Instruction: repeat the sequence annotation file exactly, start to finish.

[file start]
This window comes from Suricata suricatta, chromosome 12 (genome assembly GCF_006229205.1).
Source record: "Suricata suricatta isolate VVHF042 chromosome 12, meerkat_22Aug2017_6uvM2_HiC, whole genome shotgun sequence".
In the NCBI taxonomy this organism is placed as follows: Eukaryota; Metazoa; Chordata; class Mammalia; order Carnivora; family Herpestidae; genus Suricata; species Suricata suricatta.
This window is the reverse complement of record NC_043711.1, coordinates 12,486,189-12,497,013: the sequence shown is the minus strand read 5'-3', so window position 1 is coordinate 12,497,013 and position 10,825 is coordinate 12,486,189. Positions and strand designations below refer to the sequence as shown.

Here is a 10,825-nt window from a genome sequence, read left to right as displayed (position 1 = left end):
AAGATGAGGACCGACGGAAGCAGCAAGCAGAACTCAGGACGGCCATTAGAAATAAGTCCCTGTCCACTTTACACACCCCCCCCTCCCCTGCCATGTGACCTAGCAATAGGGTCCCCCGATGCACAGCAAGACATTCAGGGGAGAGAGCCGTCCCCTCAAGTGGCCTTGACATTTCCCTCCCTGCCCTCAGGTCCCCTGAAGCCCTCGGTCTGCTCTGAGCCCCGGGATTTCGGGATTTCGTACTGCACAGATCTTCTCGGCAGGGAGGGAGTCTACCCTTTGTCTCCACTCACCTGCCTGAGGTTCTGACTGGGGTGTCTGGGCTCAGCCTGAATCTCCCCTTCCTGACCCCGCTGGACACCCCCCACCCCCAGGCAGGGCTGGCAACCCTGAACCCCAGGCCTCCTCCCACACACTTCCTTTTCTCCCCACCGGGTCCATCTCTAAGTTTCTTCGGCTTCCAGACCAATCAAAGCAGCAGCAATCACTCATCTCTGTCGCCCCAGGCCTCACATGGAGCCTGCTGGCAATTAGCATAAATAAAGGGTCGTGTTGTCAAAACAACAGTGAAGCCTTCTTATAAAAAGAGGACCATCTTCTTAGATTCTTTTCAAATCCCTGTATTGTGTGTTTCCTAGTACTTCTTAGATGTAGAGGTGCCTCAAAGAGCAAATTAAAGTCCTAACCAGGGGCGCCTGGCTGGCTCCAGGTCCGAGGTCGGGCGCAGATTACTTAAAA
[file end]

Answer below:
This window comes from Suricata suricatta, chromosome 12 (genome assembly GCF_006229205.1).
Source record: "Suricata suricatta isolate VVHF042 chromosome 12, meerkat_22Aug2017_6uvM2_HiC, whole genome shotgun sequence".
In the NCBI taxonomy this organism is placed as follows: Eukaryota; Metazoa; Chordata; class Mammalia; order Carnivora; family Herpestidae; genus Suricata; species Suricata suricatta.
This window is the reverse complement of record NC_043711.1, coordinates 12,486,189-12,497,013: the sequence shown is the minus strand read 5'-3', so window position 1 is coordinate 12,497,013 and position 10,825 is coordinate 12,486,189. Positions and strand designations below refer to the sequence as shown.

Here is a 10,825-nt window from a genome sequence, read left to right as displayed (position 1 = left end):
AAGATGAGGACCGACGGAAGCAGCAAGCAGAACTCAGGACGGCCATTAGAAATAAGTCCCTGTCCACTTTACACACCCCCCCCTCCCCTGCCATGTGACCTAGCAATAGGGTCCCCCGATGCACAGCAAGACATTCAGGGGAGAGAGCCGTCCCCTCAAGTGGCCTTGACATTTCCCTCCCTGCCCTCAGGTCCCCTGAAGCCCTCGGTCTGCTCTGAGCCCCGGGATTTCGGGATTTCGTACTGCACAGATCTTCTCGGCAGGGAGGGAGTCTACCCTTTGTCTCCACTCACCTGCCTGAGGTTCTGACTGGGGTGTCTGGGCTCAGCCTGAATCTCCCCTTCCTGACCCCGCTGGACACCCCCCACCCCCAGGCAGGGCTGGCAACCCTGAACCCCAGGCCTCCTCCCACACACTTCCTTTTCTCCCCACCGGGTCCATCTCTAAGTTTCTTCGGCTTCCAGACCAATCAAAGCAGCAGCAATCACTCATCTCTGTCGCCCCAGGCCTCACATGGAGCCTGCTGGCAATTAGCATAAATAAAGGGTCGTGTTGTCAAAACAACAGTGAAGCCTTCTTATAAAAAGAGGACCATCTTCTTAGATTCTTTTCAAATCCCTGTATTGTGTGTTTCCTAGTACTTCTTAGATGTAGAGGTGCCTCAAAGAGCAAATTAAAGTCCTAACCAGGGGCGCCTGGCTGGCTCCAGGTCCGAGGTCGGGCGCAGATTACTTAAAA